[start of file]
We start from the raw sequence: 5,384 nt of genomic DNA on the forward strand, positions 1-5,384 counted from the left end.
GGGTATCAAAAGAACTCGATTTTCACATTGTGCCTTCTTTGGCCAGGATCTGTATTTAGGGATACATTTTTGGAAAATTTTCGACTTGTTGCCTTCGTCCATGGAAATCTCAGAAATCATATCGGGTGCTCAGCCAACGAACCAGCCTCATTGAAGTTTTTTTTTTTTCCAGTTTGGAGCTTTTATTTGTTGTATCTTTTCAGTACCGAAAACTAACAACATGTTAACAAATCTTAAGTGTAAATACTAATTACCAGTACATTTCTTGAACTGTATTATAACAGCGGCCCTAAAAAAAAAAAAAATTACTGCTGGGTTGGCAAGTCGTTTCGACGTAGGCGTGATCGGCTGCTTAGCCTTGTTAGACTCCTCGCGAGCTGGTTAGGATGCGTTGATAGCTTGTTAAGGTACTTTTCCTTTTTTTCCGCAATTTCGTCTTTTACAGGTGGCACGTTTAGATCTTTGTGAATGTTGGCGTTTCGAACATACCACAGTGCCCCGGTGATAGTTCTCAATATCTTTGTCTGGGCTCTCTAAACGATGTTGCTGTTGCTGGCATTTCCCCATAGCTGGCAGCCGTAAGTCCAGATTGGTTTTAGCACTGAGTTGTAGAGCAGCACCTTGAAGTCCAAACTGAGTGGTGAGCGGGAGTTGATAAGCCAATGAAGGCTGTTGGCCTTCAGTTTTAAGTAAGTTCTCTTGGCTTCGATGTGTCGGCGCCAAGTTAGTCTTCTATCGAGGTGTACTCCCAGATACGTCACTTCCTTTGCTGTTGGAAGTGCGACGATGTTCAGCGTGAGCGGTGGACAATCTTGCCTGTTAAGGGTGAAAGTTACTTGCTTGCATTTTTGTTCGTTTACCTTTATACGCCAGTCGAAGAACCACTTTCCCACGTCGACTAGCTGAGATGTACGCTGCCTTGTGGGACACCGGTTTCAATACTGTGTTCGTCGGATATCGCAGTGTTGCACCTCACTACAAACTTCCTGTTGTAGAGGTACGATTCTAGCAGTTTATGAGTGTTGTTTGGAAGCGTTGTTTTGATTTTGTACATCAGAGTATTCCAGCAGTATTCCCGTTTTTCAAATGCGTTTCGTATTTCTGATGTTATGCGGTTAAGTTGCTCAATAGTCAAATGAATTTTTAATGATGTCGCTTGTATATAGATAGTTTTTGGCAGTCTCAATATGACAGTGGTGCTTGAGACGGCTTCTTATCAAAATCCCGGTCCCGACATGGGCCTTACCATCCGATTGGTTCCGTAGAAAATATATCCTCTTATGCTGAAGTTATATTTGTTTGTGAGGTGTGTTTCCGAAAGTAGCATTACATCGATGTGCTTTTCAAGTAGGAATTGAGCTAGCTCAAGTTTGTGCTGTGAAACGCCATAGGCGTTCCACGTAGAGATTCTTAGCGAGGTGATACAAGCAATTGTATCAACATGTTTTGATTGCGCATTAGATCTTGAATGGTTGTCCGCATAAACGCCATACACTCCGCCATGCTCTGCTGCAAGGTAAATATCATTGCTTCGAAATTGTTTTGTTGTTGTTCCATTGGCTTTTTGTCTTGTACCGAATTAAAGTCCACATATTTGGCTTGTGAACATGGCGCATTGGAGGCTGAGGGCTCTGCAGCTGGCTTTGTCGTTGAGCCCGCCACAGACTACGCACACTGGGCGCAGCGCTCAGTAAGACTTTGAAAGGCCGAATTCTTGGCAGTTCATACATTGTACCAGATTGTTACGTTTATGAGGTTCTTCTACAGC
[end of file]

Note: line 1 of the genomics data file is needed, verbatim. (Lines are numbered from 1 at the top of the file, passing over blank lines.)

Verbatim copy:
We start from the raw sequence: 5,384 nt of genomic DNA on the forward strand, positions 1-5,384 counted from the left end.